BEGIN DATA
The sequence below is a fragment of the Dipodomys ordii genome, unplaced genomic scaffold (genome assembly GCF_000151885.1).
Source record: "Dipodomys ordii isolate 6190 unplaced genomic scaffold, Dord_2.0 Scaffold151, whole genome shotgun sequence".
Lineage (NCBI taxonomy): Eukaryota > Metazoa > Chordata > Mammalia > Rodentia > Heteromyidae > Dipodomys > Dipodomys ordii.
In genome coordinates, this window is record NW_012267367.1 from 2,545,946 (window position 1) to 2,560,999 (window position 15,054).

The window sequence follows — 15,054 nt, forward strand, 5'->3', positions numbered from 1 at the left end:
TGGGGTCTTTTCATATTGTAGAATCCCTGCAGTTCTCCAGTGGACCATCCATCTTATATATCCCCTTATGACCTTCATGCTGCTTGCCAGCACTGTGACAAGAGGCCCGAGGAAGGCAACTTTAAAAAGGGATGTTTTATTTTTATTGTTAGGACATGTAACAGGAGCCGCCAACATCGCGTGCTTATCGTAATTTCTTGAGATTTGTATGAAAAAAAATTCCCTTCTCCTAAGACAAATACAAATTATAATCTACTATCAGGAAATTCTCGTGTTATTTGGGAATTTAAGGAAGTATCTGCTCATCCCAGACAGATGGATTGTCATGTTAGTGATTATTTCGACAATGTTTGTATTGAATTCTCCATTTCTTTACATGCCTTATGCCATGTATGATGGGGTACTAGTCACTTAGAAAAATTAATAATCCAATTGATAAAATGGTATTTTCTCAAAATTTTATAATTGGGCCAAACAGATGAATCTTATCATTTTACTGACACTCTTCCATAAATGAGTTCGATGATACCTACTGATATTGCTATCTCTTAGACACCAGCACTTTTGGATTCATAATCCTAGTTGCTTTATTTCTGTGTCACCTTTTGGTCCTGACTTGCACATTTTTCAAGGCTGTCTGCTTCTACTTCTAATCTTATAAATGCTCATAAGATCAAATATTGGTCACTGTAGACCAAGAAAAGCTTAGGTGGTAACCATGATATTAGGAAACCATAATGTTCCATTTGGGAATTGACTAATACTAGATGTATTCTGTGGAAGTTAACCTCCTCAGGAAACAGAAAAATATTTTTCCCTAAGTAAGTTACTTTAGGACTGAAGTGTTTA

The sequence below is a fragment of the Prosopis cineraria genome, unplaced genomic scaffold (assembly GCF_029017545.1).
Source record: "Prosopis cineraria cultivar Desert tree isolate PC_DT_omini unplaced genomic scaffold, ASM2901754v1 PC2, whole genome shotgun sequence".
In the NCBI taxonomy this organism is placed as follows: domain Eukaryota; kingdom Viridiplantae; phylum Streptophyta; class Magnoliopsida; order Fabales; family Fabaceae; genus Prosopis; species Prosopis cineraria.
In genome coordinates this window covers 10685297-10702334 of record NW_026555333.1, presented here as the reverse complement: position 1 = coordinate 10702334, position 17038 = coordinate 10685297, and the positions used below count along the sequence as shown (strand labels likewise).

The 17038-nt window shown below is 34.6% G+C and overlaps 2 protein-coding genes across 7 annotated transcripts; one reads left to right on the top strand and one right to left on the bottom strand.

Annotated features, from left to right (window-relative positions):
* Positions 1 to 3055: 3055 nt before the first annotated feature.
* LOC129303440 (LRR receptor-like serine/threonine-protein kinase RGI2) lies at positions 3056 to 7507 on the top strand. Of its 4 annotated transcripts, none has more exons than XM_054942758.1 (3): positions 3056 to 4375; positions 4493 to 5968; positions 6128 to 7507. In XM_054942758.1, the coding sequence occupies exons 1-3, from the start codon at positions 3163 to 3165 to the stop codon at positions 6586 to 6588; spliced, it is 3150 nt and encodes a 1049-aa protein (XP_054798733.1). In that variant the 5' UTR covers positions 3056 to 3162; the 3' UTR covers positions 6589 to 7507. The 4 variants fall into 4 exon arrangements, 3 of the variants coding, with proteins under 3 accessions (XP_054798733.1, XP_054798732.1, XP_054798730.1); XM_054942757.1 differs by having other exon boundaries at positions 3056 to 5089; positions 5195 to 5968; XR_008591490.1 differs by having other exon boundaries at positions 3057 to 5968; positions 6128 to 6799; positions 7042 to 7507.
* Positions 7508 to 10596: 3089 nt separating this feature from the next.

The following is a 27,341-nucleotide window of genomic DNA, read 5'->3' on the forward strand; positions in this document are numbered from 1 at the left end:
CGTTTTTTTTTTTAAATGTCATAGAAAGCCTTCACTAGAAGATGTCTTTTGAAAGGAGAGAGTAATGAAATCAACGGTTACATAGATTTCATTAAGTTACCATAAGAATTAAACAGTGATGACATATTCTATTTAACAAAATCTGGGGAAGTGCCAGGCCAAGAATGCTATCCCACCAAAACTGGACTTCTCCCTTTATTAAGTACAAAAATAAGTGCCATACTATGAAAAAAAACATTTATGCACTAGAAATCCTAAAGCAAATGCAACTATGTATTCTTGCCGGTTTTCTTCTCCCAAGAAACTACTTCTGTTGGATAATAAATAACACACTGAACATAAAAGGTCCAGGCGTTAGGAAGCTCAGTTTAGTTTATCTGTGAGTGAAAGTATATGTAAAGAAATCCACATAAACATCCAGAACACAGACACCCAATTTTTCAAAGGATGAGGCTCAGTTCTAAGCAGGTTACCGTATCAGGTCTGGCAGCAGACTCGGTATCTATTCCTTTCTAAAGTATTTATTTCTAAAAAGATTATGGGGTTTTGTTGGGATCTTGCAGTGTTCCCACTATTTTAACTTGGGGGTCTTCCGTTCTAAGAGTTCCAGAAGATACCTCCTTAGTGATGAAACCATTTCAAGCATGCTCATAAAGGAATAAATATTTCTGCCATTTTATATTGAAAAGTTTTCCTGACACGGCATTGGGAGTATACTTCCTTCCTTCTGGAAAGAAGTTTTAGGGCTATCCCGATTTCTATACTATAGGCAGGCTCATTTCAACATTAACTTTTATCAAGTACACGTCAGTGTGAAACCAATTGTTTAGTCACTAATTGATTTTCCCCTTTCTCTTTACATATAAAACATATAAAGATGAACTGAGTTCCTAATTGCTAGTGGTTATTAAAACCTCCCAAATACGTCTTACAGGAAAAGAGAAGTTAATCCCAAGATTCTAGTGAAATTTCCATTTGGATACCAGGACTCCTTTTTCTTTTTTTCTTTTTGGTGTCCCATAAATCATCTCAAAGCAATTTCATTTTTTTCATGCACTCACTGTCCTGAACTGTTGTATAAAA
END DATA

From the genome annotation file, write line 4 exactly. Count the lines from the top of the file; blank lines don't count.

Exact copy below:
In genome coordinates, this window is record NW_012267367.1 from 2,545,946 (window position 1) to 2,560,999 (window position 15,054).